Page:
USA: TODAY’S WEIMAR REPUBLIC?
America is piling up debt like crazy. As of fiscal year 2013, our federal government was borrowing 46 cents of every dollar it spends, with seemingly no end in sight. Our national debt is almost $20 trillion, and unfunded liabilities are approaching a quarter of a quadrillion dollars. Unfortunately, or fortunately, there eventually will be an end. There has to be.
Article I, Section 10, of the Constitution: “No state shall emit bills of credit, make any thing but gold and silver coin a tender in payment of debts, coin money.” The Founding Fathers knew that irresponsible governments would print paper money, backed by nothing, overspend and devalue the currency, causing “inflation” and destroying the economy. But did we listen? Of course not.
In 1971, during the Nixon administration, we officially went off the gold standard and unpinned our paper money from anything of real or intrinsic value. George Santayana is quoted as saying, “Those who cannot remember the past are condemned to repeat it.” Many question the brilliance of the founders who have warned us of virtually every major mistake our country has made, yet still we don’t heed them.
Just last week we learned that president Obama has submitted a $4.14 trillion budget to Congress – the largest in the history of the world. We are not learning from mistakes of the past and seem certain to repeat them.
Just how bad could things get? We have only to look back about a century to witness one of the greatest financial collapses the world has ever known – that of the Weimar Republic of post World War I Germany. We haven’t been in the way-back machine in a while, so let’s strap in and take a ride back to 1914, or thereabouts.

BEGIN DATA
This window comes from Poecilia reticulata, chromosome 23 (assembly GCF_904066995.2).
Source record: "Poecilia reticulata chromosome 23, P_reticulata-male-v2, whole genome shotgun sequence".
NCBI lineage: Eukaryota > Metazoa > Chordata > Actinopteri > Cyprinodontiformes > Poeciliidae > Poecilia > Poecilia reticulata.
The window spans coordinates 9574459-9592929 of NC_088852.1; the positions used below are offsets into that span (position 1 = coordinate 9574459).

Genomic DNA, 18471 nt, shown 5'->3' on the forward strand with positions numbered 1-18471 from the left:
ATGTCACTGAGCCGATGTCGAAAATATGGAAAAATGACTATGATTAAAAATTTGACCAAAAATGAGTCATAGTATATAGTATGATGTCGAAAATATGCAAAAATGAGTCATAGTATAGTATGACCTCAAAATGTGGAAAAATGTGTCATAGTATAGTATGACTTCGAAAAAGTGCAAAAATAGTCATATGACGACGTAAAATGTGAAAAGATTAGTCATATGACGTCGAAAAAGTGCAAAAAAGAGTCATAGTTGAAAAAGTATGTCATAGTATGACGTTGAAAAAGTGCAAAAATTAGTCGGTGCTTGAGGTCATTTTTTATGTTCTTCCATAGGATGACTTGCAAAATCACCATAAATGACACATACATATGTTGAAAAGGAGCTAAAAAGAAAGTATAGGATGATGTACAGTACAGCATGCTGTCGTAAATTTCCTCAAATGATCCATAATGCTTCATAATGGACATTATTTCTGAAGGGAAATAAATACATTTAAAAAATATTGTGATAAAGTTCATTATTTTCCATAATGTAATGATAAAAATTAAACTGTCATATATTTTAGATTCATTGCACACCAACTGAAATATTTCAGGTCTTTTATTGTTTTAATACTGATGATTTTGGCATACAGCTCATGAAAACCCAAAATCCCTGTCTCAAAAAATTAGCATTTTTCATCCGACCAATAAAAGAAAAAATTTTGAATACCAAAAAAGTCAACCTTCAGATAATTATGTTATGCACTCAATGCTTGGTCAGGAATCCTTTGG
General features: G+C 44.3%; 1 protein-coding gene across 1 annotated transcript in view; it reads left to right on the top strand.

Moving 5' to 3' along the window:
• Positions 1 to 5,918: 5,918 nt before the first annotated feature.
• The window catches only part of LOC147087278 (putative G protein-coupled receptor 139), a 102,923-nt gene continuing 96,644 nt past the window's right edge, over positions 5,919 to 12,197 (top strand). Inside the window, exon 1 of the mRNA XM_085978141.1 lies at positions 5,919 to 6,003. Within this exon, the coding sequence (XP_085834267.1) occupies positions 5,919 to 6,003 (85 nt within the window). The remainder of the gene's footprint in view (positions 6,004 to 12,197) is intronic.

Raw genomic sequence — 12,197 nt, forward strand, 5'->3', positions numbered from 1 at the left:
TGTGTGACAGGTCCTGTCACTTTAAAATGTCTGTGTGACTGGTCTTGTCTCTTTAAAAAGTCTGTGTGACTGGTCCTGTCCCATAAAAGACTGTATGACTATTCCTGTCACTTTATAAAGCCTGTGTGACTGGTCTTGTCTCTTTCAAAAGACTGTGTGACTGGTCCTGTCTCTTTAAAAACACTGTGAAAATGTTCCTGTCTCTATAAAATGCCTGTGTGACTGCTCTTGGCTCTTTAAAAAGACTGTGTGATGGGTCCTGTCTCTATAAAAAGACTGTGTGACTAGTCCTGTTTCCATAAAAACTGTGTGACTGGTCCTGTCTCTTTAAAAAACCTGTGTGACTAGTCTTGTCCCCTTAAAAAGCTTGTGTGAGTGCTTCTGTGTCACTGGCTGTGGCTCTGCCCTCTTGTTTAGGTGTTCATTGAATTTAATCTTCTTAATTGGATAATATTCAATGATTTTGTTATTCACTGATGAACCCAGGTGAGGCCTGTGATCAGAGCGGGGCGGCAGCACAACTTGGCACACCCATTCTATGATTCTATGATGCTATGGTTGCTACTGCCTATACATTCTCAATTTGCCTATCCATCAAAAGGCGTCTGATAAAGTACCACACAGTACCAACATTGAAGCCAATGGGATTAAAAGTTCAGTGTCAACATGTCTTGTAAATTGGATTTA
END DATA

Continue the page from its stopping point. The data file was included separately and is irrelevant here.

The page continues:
To fund Germany’s war effort during World War I, the Kaiser and Parliament decided, without opposition, to fund the war entirely by borrowing. Great idea! They figured they could wrap up the war in very short order. They also figured they would win. They were wrong on both counts. Throughout the war, the currency exchange rate was approximately 8.9 German marks per dollar. Not bad. Remember this number.
After the war, the Treaty of Versailles required Germany to pay reparations, which accelerated the decline in the value of the mark, so by the end of 1919 more than 47 paper marks were required to buy one U.S. dollar. Bad, but not unmanageable.